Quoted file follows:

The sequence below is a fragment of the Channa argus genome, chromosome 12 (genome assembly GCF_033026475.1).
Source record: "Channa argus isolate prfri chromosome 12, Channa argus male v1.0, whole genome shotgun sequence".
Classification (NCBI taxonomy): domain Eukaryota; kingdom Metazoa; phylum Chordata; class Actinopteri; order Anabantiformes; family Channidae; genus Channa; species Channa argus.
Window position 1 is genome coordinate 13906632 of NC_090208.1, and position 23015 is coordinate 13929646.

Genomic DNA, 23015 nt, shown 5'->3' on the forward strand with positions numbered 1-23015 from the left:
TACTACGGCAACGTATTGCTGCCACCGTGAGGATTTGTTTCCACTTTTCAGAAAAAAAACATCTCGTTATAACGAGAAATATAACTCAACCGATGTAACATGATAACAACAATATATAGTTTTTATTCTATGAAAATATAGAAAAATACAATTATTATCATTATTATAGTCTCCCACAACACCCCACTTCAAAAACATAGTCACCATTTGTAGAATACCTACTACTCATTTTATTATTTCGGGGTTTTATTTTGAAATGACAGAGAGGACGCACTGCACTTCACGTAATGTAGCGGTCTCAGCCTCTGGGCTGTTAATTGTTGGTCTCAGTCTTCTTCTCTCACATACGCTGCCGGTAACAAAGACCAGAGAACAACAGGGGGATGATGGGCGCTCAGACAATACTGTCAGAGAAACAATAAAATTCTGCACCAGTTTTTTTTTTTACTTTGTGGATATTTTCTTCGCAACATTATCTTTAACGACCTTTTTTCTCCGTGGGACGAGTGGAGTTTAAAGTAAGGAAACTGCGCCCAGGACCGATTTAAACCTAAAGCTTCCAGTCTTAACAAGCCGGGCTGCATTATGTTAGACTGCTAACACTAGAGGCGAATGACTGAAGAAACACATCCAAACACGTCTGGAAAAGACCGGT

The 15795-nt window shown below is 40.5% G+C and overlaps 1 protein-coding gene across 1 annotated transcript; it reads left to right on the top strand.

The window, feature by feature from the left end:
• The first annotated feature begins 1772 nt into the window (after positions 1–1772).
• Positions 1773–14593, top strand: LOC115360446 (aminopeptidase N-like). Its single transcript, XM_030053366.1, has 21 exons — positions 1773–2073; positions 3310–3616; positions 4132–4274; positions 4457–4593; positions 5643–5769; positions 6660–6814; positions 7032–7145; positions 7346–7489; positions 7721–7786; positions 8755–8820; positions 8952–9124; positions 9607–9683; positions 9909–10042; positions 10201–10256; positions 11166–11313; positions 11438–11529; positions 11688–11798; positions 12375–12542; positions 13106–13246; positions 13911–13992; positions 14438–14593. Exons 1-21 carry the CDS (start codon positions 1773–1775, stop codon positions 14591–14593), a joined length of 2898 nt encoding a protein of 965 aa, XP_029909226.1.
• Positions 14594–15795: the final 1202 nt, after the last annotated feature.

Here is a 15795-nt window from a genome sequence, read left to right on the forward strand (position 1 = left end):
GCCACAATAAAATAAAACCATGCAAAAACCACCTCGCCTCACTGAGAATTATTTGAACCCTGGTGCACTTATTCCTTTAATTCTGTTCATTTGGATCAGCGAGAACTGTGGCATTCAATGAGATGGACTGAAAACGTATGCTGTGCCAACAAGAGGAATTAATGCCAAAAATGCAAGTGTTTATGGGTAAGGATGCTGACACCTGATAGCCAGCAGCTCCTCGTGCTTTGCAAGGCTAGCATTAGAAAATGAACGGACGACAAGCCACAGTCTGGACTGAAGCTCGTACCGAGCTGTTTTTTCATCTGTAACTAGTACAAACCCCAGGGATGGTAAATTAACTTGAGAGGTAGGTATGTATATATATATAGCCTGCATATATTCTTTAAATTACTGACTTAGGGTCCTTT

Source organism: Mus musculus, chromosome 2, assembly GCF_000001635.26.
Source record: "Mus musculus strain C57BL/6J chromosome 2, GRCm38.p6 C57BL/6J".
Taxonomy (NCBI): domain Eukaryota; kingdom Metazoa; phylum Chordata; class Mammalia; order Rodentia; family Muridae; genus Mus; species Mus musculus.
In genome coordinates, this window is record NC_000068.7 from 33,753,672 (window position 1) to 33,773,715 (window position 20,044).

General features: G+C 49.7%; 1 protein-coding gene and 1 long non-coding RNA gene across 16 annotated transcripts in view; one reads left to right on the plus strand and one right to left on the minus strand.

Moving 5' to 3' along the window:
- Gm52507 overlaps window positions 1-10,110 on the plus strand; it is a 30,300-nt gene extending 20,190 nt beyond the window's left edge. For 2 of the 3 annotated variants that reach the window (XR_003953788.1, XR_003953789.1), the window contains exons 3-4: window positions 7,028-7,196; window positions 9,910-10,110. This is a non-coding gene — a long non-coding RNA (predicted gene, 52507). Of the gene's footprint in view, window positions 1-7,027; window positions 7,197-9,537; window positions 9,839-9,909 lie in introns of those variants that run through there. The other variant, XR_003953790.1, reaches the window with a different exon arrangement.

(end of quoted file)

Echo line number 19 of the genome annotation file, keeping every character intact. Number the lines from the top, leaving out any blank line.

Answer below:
Moving 5' to 3' along the window: